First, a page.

The government’s decision to revoke general licences has left landowners confused and their crops and livestock vulnerable to serious damage, the NFU has warned.
Natural England’s sudden decision on 23 April to remove the licences, which allowed landowners to shoot birds such as pigeons and crows, which damage crops and predate livestock, has caused uproar in the farming community.
It follows a successful legal challenge by conservation group Wild Justice, led by TV presenter Chris Packham, which resulted in restrictions on shooting 16 species of “pest” birds, including several members of the crow family, Canada goose, some gulls and pigeons.
It means farmers, landowners, gamekeepers and others working in the countryside must apply online for individual licences to control wild birds.
The NFU has submitted its formal response to Defra, which had issued a call for evidence on the impact of Natural England’s decision to revoke the general licences. The deadline for submissions closed on Monday (13 May).
‘Strength of feeling’
NFU deputy president Guy Smith said: “With the growing season and lambing under way, the sudden revocation of these general licences could not have occurred at a worse time in the farming calendar.
“It has left members without the necessary legal certainty as to how they can protect their livestock and crops from being attacked.”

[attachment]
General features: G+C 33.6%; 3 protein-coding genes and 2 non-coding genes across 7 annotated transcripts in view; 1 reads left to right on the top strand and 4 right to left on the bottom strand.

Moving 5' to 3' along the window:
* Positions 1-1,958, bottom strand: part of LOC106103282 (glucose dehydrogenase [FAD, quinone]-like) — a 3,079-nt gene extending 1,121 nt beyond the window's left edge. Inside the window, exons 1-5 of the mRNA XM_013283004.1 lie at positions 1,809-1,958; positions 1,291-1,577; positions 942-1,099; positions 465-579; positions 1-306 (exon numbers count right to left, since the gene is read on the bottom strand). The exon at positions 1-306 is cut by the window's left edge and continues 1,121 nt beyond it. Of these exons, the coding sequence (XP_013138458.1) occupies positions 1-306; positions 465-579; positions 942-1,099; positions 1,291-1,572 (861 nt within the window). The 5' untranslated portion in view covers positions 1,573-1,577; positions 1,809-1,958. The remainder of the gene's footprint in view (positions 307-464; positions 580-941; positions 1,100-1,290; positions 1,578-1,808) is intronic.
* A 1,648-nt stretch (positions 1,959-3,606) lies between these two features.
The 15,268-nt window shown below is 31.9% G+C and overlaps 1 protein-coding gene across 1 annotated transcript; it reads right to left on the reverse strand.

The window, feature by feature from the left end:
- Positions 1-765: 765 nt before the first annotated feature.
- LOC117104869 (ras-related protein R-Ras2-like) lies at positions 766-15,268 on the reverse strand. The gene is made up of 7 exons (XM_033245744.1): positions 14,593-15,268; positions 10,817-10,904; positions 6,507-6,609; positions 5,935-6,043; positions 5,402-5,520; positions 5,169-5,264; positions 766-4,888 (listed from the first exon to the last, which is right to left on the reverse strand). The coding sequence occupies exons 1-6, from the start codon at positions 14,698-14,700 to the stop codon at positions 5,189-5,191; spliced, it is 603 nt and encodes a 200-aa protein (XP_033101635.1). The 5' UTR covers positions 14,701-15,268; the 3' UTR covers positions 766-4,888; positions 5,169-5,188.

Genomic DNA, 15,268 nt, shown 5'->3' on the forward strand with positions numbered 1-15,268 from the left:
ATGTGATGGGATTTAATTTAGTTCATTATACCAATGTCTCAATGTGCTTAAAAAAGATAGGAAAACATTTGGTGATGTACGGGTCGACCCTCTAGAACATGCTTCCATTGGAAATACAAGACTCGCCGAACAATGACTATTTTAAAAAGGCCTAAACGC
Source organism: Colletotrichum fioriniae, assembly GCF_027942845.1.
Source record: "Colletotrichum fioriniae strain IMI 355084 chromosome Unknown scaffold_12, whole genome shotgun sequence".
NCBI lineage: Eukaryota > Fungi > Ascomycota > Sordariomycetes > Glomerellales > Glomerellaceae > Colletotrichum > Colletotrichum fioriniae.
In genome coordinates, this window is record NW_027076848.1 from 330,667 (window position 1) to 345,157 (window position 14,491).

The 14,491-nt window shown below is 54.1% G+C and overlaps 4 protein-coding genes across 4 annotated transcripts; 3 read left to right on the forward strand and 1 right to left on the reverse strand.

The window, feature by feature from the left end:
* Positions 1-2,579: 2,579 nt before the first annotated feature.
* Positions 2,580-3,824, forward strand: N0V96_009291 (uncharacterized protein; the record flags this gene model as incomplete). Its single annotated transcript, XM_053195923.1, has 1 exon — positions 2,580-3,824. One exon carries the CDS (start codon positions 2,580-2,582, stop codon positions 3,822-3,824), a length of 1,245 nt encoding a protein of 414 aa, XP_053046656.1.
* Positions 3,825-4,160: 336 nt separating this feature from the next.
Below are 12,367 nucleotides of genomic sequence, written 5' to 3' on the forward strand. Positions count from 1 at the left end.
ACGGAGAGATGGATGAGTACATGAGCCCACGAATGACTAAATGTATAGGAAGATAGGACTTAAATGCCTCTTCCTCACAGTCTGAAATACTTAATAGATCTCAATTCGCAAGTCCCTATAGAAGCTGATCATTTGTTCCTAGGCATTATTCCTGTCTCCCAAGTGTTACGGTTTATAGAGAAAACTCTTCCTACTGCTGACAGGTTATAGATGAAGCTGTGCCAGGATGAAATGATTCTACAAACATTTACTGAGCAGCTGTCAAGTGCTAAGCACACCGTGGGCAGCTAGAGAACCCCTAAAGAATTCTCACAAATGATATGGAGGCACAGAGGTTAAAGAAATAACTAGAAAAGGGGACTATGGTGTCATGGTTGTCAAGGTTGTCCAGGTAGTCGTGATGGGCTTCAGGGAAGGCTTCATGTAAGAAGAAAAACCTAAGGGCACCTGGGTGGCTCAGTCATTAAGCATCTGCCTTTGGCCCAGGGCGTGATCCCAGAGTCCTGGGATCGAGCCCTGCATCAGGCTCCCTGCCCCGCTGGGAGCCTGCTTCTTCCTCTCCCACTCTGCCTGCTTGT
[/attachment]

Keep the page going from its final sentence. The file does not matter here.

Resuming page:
The union said it had received hundreds of responses to its own call for evidence which illustrates the strength of feeling across the breadth of its membership.
“The revocation has not only increased worry for the farmer, but is causing unnecessary stress to farm animals and has caused mortality in lambs,” added Mr Smith.
“It is also clear from our members’ responses that lethal control methods are not used lightly. Yet, they remain absolutely necessary in increasing lamb survival, reducing crop damage and protecting food hygiene when other methods either need reinforcement or have failed completely.”
The NFU urged Defra secretary Michael Gove to provide the farming industry with urgent access to general licences, which it said are practical and fully fit for purpose.
TFA: ‘Shambolic’ decision
The Tenant Farmers Association (TFA) described Natural England’s response to the legal challenge as “shambolic” and poorly communicated to the industry.
TFA farm policy adviser Lynette Steel said: “This is not a matter of recreational shooting, but one of protecting food crops, animal welfare, public health & safety and conserving an array of other species under threat from predatory birds, the numbers of which do not appear to be in decline.
“There is no conservation crisis with the birds covered by general licences, but the revocation of those licences will cause conservation issues for other species.”
The Game and Wildlife Conservation Trust said: “Subsequent delays in issuing new licences at a critical time of year for livestock, and for protection of spring-drilled crops and vulnerable nesting birds, has caused significant problems for farmers, livestock and wildlife.”
MPs from the Environment, Food and Rural Affairs committee will hold a one-off evidence session into the matter on 21 May at Westminster.